Writing a blog about landscaping in Late Winter/Early Spring is hard. Nothing seems to strike inspiration as our surrounding landscape seems to be dreary, dreary drab, drab. But then suddenly; you’re driving down the road or taking a walk and some big beautiful green-leafed shrub catches your eye. A shrub with flowers so big and formed so perfectly they appear fake or well, made of frosting. What shrub is this you exclaim, demanding to know what beauty we should behold here in the dead of winter of South Carolina. Such a specimen is regarded as the Camellia.
Camellias come in two forms the Sasanqua or shrub form and the Japonica, small tree. Both species originated from Japan and seem to have a knack for blooming when other garden species are spent. A Sasanqua grows more wide then tall, is considered a shrub and has a smaller leaf structure and blooms from around Thanksgiving time up to January. The Japonica is considered a small tree with a larger leaf structure and most in the South Carolina area bloom from January to March. Both are fabulous but for the sake this post we’ll focus on the Japonica.
The Camellia Japonica grows about 6 to 10 feet tall and wide, though some varieties have the possibility of getting up to 20 feet. The leaves are deep evergreen that can get up to about 4 inches in length. Flower colors can be anything from white, pink, peach, red or a combination and some varieties can look almost identical to the dearly loved peonies of the North. While the Sasanqua can tolerate a partial shade/partial sun atmosphere, the Japonica needs full to partial shade to survive. Which makes it a perfect candidate for those of suffering under extreme tree canopies.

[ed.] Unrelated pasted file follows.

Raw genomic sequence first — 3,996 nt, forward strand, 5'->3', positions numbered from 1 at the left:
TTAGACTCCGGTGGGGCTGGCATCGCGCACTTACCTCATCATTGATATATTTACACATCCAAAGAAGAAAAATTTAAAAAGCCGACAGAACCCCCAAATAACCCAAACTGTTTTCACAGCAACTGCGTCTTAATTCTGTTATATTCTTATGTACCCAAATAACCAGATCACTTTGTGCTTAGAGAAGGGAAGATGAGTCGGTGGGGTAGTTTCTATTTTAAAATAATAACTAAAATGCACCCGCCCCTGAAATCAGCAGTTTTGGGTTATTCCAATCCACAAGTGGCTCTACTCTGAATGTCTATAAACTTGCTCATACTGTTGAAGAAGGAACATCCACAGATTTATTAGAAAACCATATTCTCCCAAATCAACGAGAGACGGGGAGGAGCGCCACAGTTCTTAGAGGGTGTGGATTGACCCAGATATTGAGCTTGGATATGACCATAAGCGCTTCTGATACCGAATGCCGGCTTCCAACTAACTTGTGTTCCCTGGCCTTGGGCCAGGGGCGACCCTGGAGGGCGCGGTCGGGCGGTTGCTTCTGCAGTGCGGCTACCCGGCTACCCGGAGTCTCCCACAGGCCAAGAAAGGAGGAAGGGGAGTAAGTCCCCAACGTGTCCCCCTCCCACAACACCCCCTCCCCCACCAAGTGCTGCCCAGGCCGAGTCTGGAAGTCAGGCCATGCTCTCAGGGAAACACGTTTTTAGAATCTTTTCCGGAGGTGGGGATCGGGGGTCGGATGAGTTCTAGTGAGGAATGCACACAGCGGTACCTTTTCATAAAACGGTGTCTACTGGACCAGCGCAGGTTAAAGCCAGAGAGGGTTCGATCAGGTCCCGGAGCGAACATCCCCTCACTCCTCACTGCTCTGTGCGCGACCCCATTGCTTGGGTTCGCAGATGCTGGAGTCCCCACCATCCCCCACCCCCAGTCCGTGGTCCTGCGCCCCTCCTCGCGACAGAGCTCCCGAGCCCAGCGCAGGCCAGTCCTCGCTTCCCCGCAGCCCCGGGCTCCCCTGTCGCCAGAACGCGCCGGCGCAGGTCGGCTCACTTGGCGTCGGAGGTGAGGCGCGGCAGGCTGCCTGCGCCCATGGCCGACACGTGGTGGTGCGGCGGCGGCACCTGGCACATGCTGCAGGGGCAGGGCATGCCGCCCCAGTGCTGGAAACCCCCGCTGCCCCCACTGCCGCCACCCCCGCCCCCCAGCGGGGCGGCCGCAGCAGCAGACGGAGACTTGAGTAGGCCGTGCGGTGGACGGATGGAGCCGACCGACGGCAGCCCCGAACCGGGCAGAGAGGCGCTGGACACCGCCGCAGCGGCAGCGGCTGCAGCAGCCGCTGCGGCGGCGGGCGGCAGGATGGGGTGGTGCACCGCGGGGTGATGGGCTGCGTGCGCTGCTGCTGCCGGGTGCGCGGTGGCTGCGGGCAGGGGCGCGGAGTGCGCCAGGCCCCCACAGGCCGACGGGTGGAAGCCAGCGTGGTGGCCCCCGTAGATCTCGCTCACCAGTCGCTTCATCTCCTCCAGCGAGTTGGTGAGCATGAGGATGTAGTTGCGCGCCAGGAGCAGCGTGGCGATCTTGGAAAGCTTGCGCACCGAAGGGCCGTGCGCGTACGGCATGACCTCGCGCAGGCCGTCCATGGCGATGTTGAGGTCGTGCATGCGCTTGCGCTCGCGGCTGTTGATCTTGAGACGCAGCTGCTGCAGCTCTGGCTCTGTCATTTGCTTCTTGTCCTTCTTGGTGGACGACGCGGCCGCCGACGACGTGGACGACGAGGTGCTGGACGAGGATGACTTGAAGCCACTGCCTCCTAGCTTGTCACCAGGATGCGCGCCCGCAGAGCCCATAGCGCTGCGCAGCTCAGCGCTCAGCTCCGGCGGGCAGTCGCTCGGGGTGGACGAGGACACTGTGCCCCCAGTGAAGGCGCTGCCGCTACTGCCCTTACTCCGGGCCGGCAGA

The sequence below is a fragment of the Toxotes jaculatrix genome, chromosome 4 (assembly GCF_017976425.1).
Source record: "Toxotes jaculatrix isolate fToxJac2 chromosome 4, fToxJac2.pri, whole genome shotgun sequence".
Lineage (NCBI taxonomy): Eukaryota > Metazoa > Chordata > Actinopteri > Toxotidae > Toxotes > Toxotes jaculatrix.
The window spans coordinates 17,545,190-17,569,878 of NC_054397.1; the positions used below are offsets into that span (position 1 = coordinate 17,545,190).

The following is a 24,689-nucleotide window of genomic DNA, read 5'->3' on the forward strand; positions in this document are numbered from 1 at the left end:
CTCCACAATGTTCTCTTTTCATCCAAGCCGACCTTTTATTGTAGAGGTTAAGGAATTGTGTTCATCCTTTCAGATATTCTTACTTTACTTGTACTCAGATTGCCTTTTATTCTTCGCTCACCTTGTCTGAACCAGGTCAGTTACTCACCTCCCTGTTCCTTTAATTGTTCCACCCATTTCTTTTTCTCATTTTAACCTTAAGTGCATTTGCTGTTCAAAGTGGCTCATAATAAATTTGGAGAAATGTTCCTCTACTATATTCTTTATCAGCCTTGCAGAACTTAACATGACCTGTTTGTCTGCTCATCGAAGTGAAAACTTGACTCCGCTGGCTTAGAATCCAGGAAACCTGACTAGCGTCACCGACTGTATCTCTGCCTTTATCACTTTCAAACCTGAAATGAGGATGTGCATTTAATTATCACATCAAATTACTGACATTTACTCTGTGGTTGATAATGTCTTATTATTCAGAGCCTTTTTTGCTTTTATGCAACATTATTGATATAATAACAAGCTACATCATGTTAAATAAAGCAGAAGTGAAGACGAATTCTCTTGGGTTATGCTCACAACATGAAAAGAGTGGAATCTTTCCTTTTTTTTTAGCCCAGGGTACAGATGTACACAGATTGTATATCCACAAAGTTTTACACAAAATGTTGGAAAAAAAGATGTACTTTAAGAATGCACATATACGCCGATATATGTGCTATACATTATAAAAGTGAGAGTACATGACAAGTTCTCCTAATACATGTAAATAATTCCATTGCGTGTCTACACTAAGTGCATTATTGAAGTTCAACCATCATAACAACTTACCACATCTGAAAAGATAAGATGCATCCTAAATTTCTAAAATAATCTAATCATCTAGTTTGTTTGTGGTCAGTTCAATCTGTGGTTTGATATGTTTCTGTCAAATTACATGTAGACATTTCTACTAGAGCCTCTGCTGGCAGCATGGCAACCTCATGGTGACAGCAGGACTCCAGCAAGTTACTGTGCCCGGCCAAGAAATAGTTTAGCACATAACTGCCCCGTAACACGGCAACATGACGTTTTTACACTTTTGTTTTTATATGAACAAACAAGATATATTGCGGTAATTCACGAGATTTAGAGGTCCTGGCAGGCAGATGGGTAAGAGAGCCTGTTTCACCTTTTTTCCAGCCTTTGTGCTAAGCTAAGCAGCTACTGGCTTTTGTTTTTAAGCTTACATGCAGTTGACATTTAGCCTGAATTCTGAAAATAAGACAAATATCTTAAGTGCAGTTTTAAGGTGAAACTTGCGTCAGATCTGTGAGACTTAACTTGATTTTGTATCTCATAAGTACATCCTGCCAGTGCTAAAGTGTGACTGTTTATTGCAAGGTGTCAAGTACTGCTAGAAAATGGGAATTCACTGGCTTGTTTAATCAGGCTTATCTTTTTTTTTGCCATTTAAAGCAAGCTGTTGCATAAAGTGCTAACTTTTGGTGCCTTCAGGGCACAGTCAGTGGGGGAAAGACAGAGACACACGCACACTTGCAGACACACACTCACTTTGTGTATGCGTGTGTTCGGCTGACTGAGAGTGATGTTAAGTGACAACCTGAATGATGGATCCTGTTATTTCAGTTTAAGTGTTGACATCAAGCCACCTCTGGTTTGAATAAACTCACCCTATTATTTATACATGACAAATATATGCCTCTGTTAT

Japonicas are very slow growers and take quite a while to get established. They require constantly moist soil and the lack of water provided to them in the summer will result in less blooms for you during their prime season. Once established they have very few pests/problems and can handle more sun. I will warn you that if you’re shopping for a Japonica be ready to pay more than expected. Because of their slow growth habit, I probably wouldn’t suggest purchasing/planting anything below a 7-gallon specimen (2-4ft tall) and because they’ve taken so long to reach this height at a nursery they won’t be cheap. But boy oh boy are they ever worth it, once you plant it as a specimen in your garden, you won’t live to regret it…scout’s honor.
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